Encouraging Story

 My family tradition is to play Starcraft II with my family every year around the holidays. The gaming was delayed a couple days because my dad was asked by a close family friend as to make a wedding video their son's wedding. I was a little bit sad that I had to wait, but ultimately filled with deep respect and admiration for my dad who wanted to do a good job in a timely manner without any monetary reward.

1. When to accept or not to accept a project

Let's be honest. It takes a lot of time to do technical projects. As a software developer, I've been approached a few times to create a website or an app for family and friends. One of my neighbors runs a business, and was excited to hear that I was programmer. She told me about her idea for a really intricate  and complicated app that she was sure would take me a few hours (a big understatement). There were benefits of doing it. I would have gained a lot of practical technical knowledge, and would have had my name on a product of a growing company. I was very busy at the time with school and work and I knew that I wouldn't be able to dedicate the time needed to a good job for her app. So I politely declined.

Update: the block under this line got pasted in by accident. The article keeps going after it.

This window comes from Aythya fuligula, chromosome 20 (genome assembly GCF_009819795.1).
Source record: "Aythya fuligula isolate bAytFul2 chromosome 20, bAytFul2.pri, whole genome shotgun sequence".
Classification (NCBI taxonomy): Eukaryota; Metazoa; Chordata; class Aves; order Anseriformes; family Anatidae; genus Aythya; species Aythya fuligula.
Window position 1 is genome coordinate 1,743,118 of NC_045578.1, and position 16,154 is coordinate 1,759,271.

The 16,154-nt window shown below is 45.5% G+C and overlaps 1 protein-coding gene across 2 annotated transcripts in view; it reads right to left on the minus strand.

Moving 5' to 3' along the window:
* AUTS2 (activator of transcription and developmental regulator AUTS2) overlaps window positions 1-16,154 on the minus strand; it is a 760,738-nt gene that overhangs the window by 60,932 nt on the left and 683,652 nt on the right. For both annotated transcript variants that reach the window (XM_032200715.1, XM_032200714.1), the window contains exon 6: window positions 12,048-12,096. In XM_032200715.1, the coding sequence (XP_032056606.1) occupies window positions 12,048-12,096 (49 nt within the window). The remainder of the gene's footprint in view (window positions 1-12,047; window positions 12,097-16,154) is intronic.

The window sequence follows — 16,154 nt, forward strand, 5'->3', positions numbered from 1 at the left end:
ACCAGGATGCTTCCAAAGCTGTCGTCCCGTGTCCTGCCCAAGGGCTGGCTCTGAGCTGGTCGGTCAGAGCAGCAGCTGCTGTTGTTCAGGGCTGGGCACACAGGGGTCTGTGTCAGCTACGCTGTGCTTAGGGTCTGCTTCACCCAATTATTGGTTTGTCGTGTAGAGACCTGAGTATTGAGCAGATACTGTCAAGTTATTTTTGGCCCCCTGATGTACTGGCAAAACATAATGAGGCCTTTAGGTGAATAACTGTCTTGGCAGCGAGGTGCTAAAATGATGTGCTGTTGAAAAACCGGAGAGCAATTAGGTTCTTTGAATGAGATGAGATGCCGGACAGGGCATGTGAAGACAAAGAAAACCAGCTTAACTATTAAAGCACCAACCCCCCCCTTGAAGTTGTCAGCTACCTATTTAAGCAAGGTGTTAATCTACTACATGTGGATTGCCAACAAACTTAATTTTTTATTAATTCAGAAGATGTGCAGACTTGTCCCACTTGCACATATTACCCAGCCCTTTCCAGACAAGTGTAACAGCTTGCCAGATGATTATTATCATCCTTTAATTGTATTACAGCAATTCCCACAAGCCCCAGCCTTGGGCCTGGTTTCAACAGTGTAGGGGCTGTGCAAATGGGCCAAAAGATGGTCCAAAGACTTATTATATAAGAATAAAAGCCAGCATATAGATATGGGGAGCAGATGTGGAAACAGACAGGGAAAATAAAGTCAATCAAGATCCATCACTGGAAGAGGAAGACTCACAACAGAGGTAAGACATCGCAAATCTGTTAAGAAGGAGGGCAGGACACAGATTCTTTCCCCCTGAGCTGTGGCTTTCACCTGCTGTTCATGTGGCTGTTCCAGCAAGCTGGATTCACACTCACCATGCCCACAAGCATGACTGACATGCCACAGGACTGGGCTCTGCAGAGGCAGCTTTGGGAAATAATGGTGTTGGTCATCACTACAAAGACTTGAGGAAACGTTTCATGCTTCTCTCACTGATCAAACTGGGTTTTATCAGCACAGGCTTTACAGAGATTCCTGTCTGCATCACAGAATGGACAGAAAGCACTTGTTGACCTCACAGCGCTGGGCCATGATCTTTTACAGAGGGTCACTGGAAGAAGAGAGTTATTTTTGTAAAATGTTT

2. Pass the baton!

Family and friends are like traditional customers; they want a quality end product. Family and friends are more patient and understanding to your situation. They understand that you may be working on their project around your busy schedule. Yet, they deserve that you do it in a timely manner. Nothing is more disrespectful when you put off their project for too long.

Music Mixer flees to Mexico

The bassist in my band knew a guy who gave us good a deal to record a 4 track CD for only $200. He's recorded pretty good stuff in the past. We laid down all the tracks, and while he was in the middle of mixing the tracks, some weird stuff happened to him. We lost contact with him for two weeks. When we got a hold of him, he said that he was in trouble with some debtors, and that he lost his house and he fled to Mexico. This was super random but, he emailed me all of the tracks and projects so that we could continue to work with somebody else. While we weren't completely satisfied with this outcome, we are much more satisfied than had he just up and left us hanging.